Tales from the heart

STORY TELLER The children floored Margaret Donald with

STORY TELLER The children floored Margaret Donald with "the courtesy they show to each other"  

A t�te-�-t�te with Margaret Donald who was in town with her first offering of Scottish tales for children

While violent reading material is a commercially viable trend globally when it comes to children's storybooks, here is a writer who believes in spooling heart-warming tales that you could narrate to the little ones for bedtime stories.

These are stories based in the sylvan Scotland that writer Margaret Donald pens for her young readers, "the under eight year olds," as she explains.

"Some read well at three while even by eight years others still struggle," adds Margaret recently in town to release her book Over the Moon with Clootie and Dumpling, as she participated in the book reading sessions in the twin cities organised by Orient Longman that had tiny tots from schools here as an attentive audience.

"I am completely impressed by the way they listen and the courtesy they show to each other, the questions they ask and the exceptional discipline they show. I congratulate the parents and teachers here for instilling in these qualities that they are exhibiting," observes the writer at the book reading sessions at Akshara, Saptaparni and British Library.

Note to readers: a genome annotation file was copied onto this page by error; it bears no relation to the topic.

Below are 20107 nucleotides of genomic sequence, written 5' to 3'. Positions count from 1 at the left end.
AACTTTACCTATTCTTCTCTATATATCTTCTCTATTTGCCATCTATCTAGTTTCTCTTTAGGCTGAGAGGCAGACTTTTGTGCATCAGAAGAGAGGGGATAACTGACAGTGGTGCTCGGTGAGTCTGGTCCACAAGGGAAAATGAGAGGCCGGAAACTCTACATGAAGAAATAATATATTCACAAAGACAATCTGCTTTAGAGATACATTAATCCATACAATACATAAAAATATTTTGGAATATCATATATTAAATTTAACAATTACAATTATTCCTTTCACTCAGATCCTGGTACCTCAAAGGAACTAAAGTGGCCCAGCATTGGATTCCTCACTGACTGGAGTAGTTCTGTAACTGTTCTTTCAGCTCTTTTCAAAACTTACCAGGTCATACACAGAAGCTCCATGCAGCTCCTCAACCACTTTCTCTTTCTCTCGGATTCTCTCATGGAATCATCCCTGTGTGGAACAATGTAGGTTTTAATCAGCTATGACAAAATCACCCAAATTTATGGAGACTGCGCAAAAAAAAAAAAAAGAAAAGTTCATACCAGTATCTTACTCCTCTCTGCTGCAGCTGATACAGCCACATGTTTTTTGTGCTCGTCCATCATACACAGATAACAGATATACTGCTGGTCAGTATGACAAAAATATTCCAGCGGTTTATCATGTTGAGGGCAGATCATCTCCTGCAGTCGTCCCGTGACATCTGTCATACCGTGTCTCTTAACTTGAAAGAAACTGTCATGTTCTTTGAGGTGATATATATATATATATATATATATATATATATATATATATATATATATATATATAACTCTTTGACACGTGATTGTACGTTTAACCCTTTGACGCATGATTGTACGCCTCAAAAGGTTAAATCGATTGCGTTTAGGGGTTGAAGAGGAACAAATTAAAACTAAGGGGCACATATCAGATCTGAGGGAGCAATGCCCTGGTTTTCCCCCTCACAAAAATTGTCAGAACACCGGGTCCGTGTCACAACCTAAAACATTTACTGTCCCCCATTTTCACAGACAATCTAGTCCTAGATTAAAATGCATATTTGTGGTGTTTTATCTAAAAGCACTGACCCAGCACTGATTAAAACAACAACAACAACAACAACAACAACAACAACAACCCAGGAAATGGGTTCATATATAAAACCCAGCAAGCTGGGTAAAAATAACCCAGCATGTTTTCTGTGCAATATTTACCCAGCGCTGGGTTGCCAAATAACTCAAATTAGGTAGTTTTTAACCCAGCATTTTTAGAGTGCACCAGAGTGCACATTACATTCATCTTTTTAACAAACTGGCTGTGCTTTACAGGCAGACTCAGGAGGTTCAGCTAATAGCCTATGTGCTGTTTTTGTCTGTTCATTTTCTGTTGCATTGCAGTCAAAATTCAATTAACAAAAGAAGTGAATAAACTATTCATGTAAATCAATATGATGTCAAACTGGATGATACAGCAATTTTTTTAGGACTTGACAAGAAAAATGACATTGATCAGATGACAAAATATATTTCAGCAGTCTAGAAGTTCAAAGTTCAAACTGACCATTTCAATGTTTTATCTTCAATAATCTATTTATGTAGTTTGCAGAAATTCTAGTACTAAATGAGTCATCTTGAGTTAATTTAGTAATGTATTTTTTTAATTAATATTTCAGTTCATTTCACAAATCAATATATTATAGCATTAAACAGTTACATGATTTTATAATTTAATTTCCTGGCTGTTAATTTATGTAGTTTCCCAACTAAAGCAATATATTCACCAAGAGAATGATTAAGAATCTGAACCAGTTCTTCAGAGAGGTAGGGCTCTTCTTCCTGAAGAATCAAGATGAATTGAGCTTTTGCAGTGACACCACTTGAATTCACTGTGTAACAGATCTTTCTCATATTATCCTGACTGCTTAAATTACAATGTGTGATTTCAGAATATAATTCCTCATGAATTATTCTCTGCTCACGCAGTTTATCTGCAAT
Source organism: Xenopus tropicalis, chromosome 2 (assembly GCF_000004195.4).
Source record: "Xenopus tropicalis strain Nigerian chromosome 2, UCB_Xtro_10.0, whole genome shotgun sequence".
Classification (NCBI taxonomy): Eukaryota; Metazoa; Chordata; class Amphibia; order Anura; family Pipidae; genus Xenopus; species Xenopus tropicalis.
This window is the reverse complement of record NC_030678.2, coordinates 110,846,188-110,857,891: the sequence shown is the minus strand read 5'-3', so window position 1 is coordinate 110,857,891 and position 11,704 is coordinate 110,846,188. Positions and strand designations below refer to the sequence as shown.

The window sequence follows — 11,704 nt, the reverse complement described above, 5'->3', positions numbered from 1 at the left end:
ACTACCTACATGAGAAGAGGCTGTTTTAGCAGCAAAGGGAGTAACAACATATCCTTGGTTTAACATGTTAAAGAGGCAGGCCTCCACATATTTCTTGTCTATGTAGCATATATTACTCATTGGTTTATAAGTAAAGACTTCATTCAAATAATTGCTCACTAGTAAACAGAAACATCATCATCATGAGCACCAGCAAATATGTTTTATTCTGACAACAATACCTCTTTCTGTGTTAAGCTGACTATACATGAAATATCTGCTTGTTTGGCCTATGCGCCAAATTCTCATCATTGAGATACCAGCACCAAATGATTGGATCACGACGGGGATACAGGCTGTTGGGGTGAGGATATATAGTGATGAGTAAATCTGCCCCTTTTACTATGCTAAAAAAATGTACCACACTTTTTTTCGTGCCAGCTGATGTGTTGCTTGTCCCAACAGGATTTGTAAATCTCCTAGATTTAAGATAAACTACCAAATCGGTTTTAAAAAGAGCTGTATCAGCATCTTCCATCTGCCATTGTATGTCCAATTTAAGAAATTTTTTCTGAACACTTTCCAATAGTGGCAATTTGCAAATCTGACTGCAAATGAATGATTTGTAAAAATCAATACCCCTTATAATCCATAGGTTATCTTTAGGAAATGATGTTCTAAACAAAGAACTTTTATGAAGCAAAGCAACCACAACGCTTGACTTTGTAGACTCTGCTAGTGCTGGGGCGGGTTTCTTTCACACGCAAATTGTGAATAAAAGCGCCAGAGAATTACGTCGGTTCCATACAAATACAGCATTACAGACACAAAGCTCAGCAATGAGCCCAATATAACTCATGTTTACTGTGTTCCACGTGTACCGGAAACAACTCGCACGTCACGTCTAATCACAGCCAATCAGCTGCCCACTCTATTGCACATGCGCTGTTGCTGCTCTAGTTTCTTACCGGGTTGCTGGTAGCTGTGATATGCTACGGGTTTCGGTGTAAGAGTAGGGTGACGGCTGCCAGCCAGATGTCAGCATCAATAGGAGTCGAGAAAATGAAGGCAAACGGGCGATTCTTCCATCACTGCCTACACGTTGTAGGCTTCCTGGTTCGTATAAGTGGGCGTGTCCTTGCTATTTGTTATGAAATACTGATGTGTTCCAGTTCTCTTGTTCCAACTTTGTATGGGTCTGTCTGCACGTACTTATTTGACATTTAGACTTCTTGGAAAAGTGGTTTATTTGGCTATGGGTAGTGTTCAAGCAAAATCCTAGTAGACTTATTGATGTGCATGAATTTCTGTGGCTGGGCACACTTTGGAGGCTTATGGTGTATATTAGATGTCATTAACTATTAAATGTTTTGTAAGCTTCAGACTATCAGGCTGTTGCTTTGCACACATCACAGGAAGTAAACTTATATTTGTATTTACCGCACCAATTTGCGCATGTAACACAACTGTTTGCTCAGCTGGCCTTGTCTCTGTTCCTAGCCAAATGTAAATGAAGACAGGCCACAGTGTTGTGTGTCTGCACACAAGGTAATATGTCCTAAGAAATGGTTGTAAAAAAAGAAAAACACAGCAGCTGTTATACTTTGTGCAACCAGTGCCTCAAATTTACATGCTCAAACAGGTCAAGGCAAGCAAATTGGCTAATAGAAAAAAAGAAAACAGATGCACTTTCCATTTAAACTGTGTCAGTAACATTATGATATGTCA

And on a lighter note, " they were addressing me as `aunty' and I felt like a princess," she adds.

An educator, Margaret wears many hats, she is governor of Robert Gordon University and an entrepreneur who is at the helm of a production house that is into making television series for young children.

Margaret is the recipient of the Scottish Businesswoman of the Year (Most Enterprising Start-up), 1999, for her television creations.

"I was always a storyteller. I came from a large family. The best way to keep my brothers and sisters in my charge quiet was to invent stories. Then, as a teacher I wrote material for my students when required. When I began the start up, people said I had the audacity to start a business based on a sheep," she reflects on her award winning series based on a sheep called Ophelia! "The sheep belonged to a flock that was named after Shakespearean characters. The owner of the flock called me up after watching my programme based on my dog Schubert stating `my sheep is smarter than your dog!' It did make for an interesting story. Similarly the current story is an engrossing picture of the travails of the two real bulls left in the backyard of the house by the owner who sold the house to a friend and never returned to take them back," she reflects.

About the rest of the volumes in the series of 52 volumes that will be eventually made into animated programmes for the television, "soon," she says.

"We are also coming up with a one hour DVD film on Clootie and Dumpling that will be divided into three 20 minute films. We are also working on merchandise to go with the story. I am also working on another book to raise revenue for schools damaged by Tsunami," says Margaret, before she heads back home to send the rest of the material in the series.

Meanwhile, little ones in this part of the world can look forward to some more antics of the two Highland bulls and their friends in coming days.


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